Benisek v. Lamone (Decided June 18, 2018)

Political Law

Supreme Court declines to tackle political gerrymandering in its second-and-final chance of this term.

When the Supreme Court accepted the first political gerrymandering case this term (Gill v. Whitford), court-watchers got hopeful. Since 2004 the Court has been unwilling to step in because the Justices were unable to articulate the standard: when is political influence in districting acceptable and when does it go too far? More on that in our earlier report on Benisek.

Benisek v Lamone Decision

Those seeking a major ruling were hoping that the standard would come, especially as the Supreme Court accepted to hear Benisek v. Lamone. But just after the Justices announced they were punting in Gill, they had similar news for Benisek.

The case

In Benisek, Maryland Republicans claimed that Maryland Democrats who were in charge of drawing voting districts did so unfairly. 

Maryland's Sixth Congressional district had traditionally gone in good favor to the Republican candidate. But that was until the Democrats redrew the Congressional districts in 2011. The Republicans' brief described what the Democrats did as "dismantling" the Sixth District:

"Using big data and cutting-edge redistricting software, mapdrawers meticulously dismantled the Sixth District, removing large swaths of territory dominated by rural Republicans and replacing them with smaller, densely populated areas dominated by suburban Democrats."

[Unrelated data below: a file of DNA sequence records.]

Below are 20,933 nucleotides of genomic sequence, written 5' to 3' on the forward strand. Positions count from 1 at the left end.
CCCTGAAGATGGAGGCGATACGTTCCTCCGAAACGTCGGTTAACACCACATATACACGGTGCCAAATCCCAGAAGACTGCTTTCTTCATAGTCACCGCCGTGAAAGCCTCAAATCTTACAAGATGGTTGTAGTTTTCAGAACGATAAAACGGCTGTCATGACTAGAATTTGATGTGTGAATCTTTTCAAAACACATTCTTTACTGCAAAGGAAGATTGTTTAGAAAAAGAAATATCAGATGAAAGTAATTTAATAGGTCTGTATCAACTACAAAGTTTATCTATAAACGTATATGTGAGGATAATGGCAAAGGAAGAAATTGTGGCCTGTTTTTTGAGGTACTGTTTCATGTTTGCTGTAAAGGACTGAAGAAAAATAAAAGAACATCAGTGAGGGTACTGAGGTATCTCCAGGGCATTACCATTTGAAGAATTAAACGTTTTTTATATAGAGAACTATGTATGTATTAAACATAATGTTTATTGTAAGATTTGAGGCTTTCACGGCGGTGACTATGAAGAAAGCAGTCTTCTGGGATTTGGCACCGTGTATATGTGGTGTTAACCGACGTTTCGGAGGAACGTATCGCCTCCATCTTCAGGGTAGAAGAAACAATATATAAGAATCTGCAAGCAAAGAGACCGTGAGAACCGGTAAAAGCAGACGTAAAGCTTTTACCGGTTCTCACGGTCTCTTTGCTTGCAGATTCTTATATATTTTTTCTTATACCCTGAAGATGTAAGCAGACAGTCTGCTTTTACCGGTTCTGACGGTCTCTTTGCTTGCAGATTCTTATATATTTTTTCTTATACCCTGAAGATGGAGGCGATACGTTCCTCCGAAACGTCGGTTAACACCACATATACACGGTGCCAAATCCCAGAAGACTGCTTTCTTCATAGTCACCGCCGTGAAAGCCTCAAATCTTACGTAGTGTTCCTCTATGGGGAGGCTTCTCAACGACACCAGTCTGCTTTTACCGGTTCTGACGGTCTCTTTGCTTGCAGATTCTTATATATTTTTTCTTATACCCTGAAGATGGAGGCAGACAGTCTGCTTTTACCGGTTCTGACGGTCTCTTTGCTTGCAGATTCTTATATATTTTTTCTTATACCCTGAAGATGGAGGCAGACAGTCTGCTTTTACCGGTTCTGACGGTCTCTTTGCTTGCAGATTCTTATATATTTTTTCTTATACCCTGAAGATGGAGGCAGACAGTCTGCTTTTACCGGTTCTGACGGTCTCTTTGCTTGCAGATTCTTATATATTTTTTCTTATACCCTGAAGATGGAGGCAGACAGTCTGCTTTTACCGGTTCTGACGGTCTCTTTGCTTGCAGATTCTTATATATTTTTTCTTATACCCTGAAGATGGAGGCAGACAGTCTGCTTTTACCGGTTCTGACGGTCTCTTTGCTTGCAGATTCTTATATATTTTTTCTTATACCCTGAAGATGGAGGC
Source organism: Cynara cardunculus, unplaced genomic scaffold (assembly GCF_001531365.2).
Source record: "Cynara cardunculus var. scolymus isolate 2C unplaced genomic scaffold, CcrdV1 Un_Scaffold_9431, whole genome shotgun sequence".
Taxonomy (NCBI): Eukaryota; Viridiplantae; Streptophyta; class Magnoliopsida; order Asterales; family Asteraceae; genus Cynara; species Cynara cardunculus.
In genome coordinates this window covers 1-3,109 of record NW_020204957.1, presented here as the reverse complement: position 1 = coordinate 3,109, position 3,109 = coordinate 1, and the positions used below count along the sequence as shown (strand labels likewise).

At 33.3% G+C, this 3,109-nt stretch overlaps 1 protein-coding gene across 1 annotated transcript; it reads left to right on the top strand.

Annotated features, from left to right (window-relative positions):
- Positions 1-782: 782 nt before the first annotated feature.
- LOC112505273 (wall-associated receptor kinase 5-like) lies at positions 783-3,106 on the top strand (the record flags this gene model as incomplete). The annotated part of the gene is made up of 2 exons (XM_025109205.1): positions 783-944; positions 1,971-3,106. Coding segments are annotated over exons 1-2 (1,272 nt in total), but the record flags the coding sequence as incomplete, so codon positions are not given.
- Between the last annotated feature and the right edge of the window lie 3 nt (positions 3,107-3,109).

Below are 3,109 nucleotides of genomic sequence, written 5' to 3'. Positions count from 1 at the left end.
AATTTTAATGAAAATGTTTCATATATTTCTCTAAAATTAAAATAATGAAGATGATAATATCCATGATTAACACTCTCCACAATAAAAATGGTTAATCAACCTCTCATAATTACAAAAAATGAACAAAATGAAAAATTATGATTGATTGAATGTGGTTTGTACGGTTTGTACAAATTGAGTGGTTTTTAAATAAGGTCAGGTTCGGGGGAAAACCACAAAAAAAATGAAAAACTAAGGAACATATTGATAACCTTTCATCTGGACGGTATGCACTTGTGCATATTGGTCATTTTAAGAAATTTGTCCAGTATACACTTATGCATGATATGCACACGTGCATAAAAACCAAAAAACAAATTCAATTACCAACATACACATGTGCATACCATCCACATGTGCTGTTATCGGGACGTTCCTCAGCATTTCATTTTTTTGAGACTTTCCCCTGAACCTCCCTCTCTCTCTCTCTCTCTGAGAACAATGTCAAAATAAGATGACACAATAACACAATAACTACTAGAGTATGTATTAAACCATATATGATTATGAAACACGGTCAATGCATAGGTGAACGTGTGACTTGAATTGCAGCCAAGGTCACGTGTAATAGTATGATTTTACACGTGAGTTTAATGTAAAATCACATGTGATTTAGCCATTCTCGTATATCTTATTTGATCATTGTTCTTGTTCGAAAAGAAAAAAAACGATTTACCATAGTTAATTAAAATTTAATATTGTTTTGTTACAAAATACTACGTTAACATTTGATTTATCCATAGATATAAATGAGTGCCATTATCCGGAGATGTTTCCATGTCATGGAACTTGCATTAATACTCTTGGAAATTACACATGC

How did the Court avoid the gerrymandering question?

They had a good reason in this case. The case came to the Justices after being rejected for temporary relief. That means the lower court hadn't attempted to make a final ruling on the Maryland Republicans' political gerrymandering claim. As the infographic describes, claims for temporary relief are considered on stricter grounds than claims for permanent relief. That's because getting preliminary relief is an "extraordinary remedy." So plaintiffs had to prove several points in addition to their likelihood of success on the big political gerrymandering question. 

The Supreme Court ruled the plaintiffs had failed before even reaching consideration of elements of a political gerrymandering claim.

So what happens in the case?

The plaintiffs - the Maryland republicans - will have a chance to argue their main case. This one just put an end to their request for temporary relief. So as long as the case doesn't become moot or get dismissed for another reason, it's possible the political gerrymandering question could come back up to the Supreme Court, in this action, in a later term.